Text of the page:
As our society tries to deal with the accelerating reality of climate chaos, there are members of our community who are caught up in the immediate, short-term, visceral forms of fear responses. Flight from that fear is hard. Some, when faced with those close at hand threats, do freeze up, and drop into an emotional and functional paralysis. And the folks that I encounter are definitely in fight mode. At hearings on public policy, and on the streets in protest events, the danger that they face evokes a biological response that is ready to take on the foes.
Fear, in the most clinical sense, is a driving factor in the developing debate about how to formulate responsible climate actions that reduce emissions. The easily-triggered fight response isn't a very helpful addition to complicated discussions on economic and environmental policies. There's a difficult challenge in both honoring the fear, and in creating settings for debate and planning where the bio-physical responses of fight and freeze are toned down.
2) I have learned, while exploring this week's topic, that our language about climate stress is often sloppy. The words "fear" and "anxiety" are often used interchangeably, even in the literature and practice of psychology. But, writes Mary Lamia, they are actually quite different. She notes that fears of the unknown, fear of death and catastrophic fear (like the climate crisis) are actually experienced as the emotion of anxiety.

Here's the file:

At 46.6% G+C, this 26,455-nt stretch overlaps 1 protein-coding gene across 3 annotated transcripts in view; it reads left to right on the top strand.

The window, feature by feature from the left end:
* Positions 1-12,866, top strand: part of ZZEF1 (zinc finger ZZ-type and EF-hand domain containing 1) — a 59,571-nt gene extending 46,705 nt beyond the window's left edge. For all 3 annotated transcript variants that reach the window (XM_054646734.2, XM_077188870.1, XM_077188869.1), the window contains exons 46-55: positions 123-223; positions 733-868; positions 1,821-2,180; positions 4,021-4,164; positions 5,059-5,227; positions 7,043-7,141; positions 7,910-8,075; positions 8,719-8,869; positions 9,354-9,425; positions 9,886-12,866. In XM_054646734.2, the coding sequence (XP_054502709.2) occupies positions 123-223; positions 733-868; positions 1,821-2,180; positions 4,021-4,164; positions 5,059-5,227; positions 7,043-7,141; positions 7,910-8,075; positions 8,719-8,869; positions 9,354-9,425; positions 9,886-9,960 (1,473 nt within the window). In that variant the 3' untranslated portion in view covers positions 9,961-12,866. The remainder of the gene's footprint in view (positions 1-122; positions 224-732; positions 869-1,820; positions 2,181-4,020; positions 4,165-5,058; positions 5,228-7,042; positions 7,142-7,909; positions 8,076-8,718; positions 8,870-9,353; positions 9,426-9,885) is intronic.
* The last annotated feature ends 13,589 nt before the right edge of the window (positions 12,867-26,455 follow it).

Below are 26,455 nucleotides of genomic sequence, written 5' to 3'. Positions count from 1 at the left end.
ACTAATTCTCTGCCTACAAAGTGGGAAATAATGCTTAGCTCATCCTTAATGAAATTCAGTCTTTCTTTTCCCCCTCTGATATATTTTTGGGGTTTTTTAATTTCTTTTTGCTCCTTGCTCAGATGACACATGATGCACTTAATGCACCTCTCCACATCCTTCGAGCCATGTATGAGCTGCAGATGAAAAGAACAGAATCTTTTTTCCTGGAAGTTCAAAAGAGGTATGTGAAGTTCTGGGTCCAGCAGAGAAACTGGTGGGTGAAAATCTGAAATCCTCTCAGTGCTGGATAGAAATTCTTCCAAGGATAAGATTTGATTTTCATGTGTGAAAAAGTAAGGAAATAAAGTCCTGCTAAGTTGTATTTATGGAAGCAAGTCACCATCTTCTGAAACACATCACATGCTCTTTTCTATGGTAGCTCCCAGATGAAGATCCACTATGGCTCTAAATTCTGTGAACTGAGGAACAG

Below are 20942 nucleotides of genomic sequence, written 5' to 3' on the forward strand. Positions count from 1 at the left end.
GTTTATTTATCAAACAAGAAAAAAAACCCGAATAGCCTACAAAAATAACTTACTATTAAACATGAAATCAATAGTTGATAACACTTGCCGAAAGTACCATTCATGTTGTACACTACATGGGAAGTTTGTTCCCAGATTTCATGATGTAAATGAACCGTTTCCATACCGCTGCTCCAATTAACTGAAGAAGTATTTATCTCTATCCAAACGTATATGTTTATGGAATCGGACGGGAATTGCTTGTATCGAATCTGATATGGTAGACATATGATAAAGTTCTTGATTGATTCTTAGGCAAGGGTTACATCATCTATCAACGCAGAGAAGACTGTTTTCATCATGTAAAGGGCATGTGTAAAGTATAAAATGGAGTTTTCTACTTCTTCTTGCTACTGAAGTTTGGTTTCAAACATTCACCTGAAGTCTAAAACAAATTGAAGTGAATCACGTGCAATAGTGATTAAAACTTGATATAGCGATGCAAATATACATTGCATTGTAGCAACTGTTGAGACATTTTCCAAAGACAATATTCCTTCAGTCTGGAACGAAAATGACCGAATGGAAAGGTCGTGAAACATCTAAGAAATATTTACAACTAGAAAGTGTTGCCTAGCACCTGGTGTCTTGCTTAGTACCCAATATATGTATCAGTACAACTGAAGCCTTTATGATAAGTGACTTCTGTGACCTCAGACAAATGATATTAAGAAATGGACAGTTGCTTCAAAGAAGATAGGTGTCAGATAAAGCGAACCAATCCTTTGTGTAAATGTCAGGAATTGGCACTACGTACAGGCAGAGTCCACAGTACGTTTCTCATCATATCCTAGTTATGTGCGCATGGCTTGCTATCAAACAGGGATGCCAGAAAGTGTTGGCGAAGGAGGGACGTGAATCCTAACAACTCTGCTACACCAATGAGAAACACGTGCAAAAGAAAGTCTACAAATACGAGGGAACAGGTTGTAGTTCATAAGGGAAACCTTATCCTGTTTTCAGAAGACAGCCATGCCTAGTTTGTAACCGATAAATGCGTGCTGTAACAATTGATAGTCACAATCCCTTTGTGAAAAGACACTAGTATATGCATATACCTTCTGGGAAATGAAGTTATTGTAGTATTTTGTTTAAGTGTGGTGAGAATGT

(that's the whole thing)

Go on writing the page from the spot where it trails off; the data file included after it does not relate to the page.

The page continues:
Fear, she affirms, brings on the fight, flight or freeze responses. "In contrast to fear, anxiety is a general state of distress that is longer lasting than fear and usually is triggered by something that is not specific, even though it produces physiological arousal, such as nervousness and apprehension."
Anxiety is an unpleasant emotion, and it does take a physical toll. Anxiety, though, allows a greater range of response. Anxiety may lead toward heightened levels of awareness and alertness, without avoiding the situation. Being anxious, being intensely concerned about real dangers, is a motivator that can push us toward action that is appropriate in the face of the looming climate crisis.
Anxiety can lead us toward a highly energized search for ways of reducing the danger, and it can motivate us to be deeply involved in that long-term work. We're not in a momentary fight for survival, and we're not fleeing or freezing from dangers that we can't fight. Anxiety lets us feel the reality and the urgency of the threats around us, and it can enable us to work long and hard for change. Climate anxiety -- not fear -- can keep us engaged in this generational work.
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We live in scary times. The dangers are real. As we seek -- individually and as a society -- to address those dangers, it is helpful to recognize the differences between fear and anxiety.
Whether the setting is a professional giving pastoral care, or a public meeting dealing with controversial policies, fear and anxiety are different responses to danger. I'm realizing the importance of being careful and respectful in the presence of real fear. And I'm starting to appreciate the value of anxiety as a more thoughtful and longer-lasting motivator.
Let me know -- how does this strike you? Do these distinctions help you to understand your own feelings, and the dynamics of your community? How can fear and anxiety be acknowledged most constructively as we seek healing and justice in the presence of climate change?